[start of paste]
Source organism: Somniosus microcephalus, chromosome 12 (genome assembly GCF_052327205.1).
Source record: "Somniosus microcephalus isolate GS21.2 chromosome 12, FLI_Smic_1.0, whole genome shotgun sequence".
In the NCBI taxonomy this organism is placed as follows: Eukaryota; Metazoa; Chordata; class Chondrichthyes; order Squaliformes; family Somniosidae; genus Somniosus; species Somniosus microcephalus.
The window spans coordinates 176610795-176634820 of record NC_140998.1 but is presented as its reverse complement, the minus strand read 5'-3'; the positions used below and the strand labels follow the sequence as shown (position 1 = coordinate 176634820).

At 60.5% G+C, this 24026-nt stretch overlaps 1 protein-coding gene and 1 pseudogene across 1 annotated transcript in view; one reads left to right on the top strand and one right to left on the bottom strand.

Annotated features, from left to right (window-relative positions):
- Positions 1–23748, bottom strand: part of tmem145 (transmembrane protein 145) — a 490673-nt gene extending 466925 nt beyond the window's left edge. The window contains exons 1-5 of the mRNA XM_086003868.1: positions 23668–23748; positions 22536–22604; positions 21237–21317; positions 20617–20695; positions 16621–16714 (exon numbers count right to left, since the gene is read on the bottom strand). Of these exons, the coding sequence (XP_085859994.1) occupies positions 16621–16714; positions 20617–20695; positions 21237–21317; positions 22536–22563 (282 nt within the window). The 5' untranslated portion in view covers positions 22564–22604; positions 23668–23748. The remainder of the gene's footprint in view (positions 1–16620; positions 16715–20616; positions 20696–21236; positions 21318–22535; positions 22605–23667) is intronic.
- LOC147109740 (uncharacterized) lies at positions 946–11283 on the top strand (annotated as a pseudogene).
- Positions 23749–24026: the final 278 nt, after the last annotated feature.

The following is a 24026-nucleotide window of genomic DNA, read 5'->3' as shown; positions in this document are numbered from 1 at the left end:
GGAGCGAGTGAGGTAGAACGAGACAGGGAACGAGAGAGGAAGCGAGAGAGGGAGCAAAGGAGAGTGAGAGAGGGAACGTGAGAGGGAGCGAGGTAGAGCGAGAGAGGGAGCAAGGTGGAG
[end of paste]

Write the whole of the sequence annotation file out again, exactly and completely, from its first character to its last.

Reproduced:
Source organism: Somniosus microcephalus, chromosome 12 (genome assembly GCF_052327205.1).
Source record: "Somniosus microcephalus isolate GS21.2 chromosome 12, FLI_Smic_1.0, whole genome shotgun sequence".
In the NCBI taxonomy this organism is placed as follows: Eukaryota; Metazoa; Chordata; class Chondrichthyes; order Squaliformes; family Somniosidae; genus Somniosus; species Somniosus microcephalus.
The window spans coordinates 176610795-176634820 of record NC_140998.1 but is presented as its reverse complement, the minus strand read 5'-3'; the positions used below and the strand labels follow the sequence as shown (position 1 = coordinate 176634820).

At 60.5% G+C, this 24026-nt stretch overlaps 1 protein-coding gene and 1 pseudogene across 1 annotated transcript in view; one reads left to right on the top strand and one right to left on the bottom strand.

Annotated features, from left to right (window-relative positions):
- Positions 1–23748, bottom strand: part of tmem145 (transmembrane protein 145) — a 490673-nt gene extending 466925 nt beyond the window's left edge. The window contains exons 1-5 of the mRNA XM_086003868.1: positions 23668–23748; positions 22536–22604; positions 21237–21317; positions 20617–20695; positions 16621–16714 (exon numbers count right to left, since the gene is read on the bottom strand). Of these exons, the coding sequence (XP_085859994.1) occupies positions 16621–16714; positions 20617–20695; positions 21237–21317; positions 22536–22563 (282 nt within the window). The 5' untranslated portion in view covers positions 22564–22604; positions 23668–23748. The remainder of the gene's footprint in view (positions 1–16620; positions 16715–20616; positions 20696–21236; positions 21318–22535; positions 22605–23667) is intronic.
- LOC147109740 (uncharacterized) lies at positions 946–11283 on the top strand (annotated as a pseudogene).
- Positions 23749–24026: the final 278 nt, after the last annotated feature.

The following is a 24026-nucleotide window of genomic DNA, read 5'->3' as shown; positions in this document are numbered from 1 at the left end:
GGAGCGAGTGAGGTAGAACGAGACAGGGAACGAGAGAGGAAGCGAGAGAGGGAGCAAAGGAGAGTGAGAGAGGGAACGTGAGAGGGAGCGAGGTAGAGCGAGAGAGGGAGCAAGGTGGAG